Thursday, September 27, 2012

Stoicism : Human freedom and determinism (part one)

Stoicism is persistently charged with holding contradictory views of determinism and human freedom :-
Firstly, Stoics believe that everything in life is predetermined by a divine being or God or fate; thus everything ranging from the decision to go to the toilet, or to go to the park, or thinking about food during a meeting or to murder a person are all actions or events which had already peen predestined by some divine being. Therefore, if these events were destined to occur, then there is nothing which can be done to alter them. Thus, humans are not 'free' but rather chained to a destiny created by a divine plan. This is inconsistent with the stoic view as they believe that a person can alter their character. According to stoicism, a person can learn to become indifferent to things which had once been an important aspect of their lives. Thus, the stoics are implying, that humans are free to alter their character; thus man is both free and not free. If we accept the latter then it is pointless to tell a person to change ones character, because if a character is already predetermined then how can it be changed? Contrary to this, if we are free to alter our characters then the whole theory that everything is predetermined must be false!![Link]

The classical Stoic conceptions of human agency, human freedom and determinism are quite unusual to the modern ear because our culture is steeped of notions of self-autonomy and self-construction (“Who do you want to be today?”). I think most confusion arises because Stoicism is conflated with modern soft determinism.

Soft-determinism holds that actions caused by our choices and our desires are within our power to control, even within a broadly deterministic framework. Therefore by distinguishing between what is and what is not within our power, human agents can control their lives through choices made between freely available alternatives. Freedom in this sense means freedom to act. We should learn to ‘let go’ of that we cannot control for greater happiness and peace of mind.

Stoicism appears similar but it is quite different. The Stoics distinguished between human action (what is in our power) from happenings in terms of a causal structure in which assent and impulse are the most important elements. Impulse is a desire, the response to sensory stimulation (which Stoics call Impressions). All living creatures process the dual facility of impulse and impression, that is, the facility of responding to the external world. Assent, meaning ‘go along with’ or ‘to commit oneself’ is evaluating the truth-value of impressions. It is a facility of the mind that deals with both cognitive powers and character.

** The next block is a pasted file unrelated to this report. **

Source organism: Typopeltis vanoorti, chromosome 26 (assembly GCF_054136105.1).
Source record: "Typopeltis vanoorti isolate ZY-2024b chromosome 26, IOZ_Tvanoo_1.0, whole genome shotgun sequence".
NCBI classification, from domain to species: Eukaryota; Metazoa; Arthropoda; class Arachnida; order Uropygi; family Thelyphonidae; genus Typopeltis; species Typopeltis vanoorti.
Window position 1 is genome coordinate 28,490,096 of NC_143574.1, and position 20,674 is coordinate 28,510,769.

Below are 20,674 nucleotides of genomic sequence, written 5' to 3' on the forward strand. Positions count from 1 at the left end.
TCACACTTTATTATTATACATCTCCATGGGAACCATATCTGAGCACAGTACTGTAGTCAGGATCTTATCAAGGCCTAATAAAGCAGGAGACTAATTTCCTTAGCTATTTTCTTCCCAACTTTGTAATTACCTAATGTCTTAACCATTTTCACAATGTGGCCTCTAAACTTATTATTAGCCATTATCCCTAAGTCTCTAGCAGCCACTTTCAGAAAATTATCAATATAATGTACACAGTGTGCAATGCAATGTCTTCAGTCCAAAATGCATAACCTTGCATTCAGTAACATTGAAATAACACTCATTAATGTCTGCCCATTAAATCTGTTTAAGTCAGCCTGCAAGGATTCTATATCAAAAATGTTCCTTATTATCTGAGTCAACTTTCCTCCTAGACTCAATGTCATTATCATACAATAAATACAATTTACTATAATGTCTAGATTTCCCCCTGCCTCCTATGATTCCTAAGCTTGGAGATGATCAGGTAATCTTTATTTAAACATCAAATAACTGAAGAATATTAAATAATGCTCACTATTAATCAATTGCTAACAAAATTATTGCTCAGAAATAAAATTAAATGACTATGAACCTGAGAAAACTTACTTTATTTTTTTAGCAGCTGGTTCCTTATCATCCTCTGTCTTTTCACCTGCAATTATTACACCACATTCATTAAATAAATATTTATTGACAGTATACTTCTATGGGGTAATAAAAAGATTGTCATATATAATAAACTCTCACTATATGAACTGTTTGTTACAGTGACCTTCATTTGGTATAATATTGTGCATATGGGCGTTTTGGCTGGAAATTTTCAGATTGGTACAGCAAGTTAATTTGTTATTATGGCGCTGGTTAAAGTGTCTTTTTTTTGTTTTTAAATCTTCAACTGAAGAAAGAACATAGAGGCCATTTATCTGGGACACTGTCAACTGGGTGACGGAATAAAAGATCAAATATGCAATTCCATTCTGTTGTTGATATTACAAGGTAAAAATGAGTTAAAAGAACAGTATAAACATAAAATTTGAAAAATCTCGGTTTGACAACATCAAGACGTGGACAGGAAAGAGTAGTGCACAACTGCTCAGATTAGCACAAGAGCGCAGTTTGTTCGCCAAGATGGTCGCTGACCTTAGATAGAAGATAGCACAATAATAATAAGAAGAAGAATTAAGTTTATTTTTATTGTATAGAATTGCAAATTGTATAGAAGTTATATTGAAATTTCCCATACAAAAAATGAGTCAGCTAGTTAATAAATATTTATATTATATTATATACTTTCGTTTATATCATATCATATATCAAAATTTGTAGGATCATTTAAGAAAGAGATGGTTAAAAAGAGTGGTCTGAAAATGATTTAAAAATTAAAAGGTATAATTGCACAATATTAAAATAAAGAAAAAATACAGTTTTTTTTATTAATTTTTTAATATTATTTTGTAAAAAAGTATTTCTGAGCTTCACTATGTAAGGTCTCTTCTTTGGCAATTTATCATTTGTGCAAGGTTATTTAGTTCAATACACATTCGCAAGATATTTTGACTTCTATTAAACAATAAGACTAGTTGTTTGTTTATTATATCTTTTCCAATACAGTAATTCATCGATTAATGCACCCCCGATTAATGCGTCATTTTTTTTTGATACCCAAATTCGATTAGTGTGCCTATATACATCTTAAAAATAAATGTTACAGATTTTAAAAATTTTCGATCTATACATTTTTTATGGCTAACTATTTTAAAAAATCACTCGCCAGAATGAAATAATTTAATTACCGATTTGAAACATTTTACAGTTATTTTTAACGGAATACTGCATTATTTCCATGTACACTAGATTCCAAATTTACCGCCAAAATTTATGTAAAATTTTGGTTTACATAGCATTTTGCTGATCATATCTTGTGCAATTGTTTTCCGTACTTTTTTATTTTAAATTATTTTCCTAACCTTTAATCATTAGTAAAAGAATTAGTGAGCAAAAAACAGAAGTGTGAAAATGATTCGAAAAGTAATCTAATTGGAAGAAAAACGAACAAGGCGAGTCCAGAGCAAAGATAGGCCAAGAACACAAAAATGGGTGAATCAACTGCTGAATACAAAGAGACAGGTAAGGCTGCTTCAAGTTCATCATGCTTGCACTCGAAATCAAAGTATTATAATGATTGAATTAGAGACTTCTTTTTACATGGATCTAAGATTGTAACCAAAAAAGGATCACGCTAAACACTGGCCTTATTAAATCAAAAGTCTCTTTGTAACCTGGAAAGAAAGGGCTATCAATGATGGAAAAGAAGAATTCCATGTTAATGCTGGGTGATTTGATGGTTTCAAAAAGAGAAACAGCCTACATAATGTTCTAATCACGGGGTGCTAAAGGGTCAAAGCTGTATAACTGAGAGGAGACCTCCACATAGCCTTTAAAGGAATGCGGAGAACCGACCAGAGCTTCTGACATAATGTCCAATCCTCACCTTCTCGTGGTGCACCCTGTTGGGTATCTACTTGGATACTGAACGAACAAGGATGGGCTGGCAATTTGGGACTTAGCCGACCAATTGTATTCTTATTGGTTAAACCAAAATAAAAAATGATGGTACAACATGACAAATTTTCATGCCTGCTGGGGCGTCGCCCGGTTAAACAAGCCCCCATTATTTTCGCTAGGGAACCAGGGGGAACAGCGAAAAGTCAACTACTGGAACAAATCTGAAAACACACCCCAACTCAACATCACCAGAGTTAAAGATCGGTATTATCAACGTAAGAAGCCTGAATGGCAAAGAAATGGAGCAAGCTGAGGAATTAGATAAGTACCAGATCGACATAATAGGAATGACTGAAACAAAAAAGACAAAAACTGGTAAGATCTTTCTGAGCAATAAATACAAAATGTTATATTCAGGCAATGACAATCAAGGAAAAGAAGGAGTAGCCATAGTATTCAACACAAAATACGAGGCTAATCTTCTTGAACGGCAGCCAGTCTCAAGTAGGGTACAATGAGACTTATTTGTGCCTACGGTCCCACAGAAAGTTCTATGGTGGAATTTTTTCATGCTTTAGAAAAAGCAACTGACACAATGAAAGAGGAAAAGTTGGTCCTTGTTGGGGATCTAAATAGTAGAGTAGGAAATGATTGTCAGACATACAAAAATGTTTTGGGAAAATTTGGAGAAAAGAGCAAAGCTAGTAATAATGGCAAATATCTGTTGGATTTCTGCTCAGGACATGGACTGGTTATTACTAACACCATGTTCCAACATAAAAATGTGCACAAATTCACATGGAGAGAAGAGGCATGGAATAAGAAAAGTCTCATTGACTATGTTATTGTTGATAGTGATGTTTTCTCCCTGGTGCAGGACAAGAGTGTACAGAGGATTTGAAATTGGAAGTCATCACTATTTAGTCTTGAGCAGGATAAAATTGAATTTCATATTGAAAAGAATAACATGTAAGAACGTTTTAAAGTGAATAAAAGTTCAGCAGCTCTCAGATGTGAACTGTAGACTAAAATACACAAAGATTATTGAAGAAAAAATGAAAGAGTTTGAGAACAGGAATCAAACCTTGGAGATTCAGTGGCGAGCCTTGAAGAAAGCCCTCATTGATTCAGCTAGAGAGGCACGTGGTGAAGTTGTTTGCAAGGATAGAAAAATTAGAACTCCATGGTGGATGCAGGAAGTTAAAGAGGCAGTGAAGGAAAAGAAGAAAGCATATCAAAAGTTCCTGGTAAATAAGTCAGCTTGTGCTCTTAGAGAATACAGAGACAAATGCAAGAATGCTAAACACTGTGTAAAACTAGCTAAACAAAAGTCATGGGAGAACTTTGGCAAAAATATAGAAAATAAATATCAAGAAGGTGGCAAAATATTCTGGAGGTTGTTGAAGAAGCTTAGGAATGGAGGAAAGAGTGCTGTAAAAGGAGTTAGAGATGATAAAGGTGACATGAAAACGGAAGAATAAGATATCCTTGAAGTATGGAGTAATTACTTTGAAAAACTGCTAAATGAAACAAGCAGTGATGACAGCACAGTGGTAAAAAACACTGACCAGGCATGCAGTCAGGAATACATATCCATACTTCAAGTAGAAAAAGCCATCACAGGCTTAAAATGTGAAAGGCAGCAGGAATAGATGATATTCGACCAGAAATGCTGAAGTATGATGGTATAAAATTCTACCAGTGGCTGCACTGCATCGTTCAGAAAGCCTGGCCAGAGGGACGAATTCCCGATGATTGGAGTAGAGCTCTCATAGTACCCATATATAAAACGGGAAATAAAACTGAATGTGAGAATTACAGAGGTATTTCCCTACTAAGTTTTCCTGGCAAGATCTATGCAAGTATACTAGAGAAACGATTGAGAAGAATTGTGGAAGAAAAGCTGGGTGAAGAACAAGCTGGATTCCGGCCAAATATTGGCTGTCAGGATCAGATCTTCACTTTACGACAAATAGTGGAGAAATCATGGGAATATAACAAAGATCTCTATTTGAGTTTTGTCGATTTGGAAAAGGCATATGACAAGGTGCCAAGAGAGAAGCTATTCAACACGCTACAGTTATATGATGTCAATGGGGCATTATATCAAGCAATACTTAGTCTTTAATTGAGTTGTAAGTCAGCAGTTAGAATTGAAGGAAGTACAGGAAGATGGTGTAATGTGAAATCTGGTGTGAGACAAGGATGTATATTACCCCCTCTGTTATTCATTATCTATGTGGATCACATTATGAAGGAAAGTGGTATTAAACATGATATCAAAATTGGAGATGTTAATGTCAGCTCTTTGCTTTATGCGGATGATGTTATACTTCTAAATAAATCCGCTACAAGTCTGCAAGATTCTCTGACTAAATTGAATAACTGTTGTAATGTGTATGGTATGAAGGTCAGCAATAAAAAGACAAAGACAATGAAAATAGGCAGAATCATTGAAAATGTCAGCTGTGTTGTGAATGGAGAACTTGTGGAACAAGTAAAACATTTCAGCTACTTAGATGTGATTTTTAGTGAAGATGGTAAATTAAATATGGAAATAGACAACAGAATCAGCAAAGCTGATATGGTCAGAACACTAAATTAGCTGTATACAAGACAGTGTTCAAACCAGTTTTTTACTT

Man, you have a capacity for decision which is by nature unconstrained and unimpeded … I will prove this to you first under the heading Assent. Can anyone prevent you from inclining to what is true? No one can. Can anyone compel you to accept what is false ? No one at all. Don’t you see in this region you have capacity for decision that is unconstrained, unimpeded and unobstructed? - Epictetus’ 

Perhaps strangely  the Stoics argued impulse will follow assent, that is, they see cognitive facility as a mediating factor between stimulation (impressions) and impulse (desire). If the mind declines to assent, the impulse remains inactive. This may sound overly rational but remember willpower and choice are alien to Stoicism. Assent is both conscious and unconscious. Impressions are evaluated and if found false, we will not desire them. “Can anyone compel you to accept what is false? No one at all”. It is the difference between unthinkingly accepting advertising and examining the advertisers tricks. Advertising has a deterministic effect in that its entire purpose is promoting desire for certain products and services. But if we pick it apart, understand its history, its effects, how it works, and we then recognize its falsehood and the impulses are controlled. Indeed a large section of advertising is focused on neurobiological and psychological research to keep ahead of the audience. 

Differences between soft determinism and Stoicism are now starting to emerge. Soft determinism speaks in terms of willpower, choice and freedom. Stoicism speaks of impulse and assent. 

Next we need to examine the scope of human agency in a hard deterministic framework and why Stoics believed human character may be trained without reference to choices or freedom.

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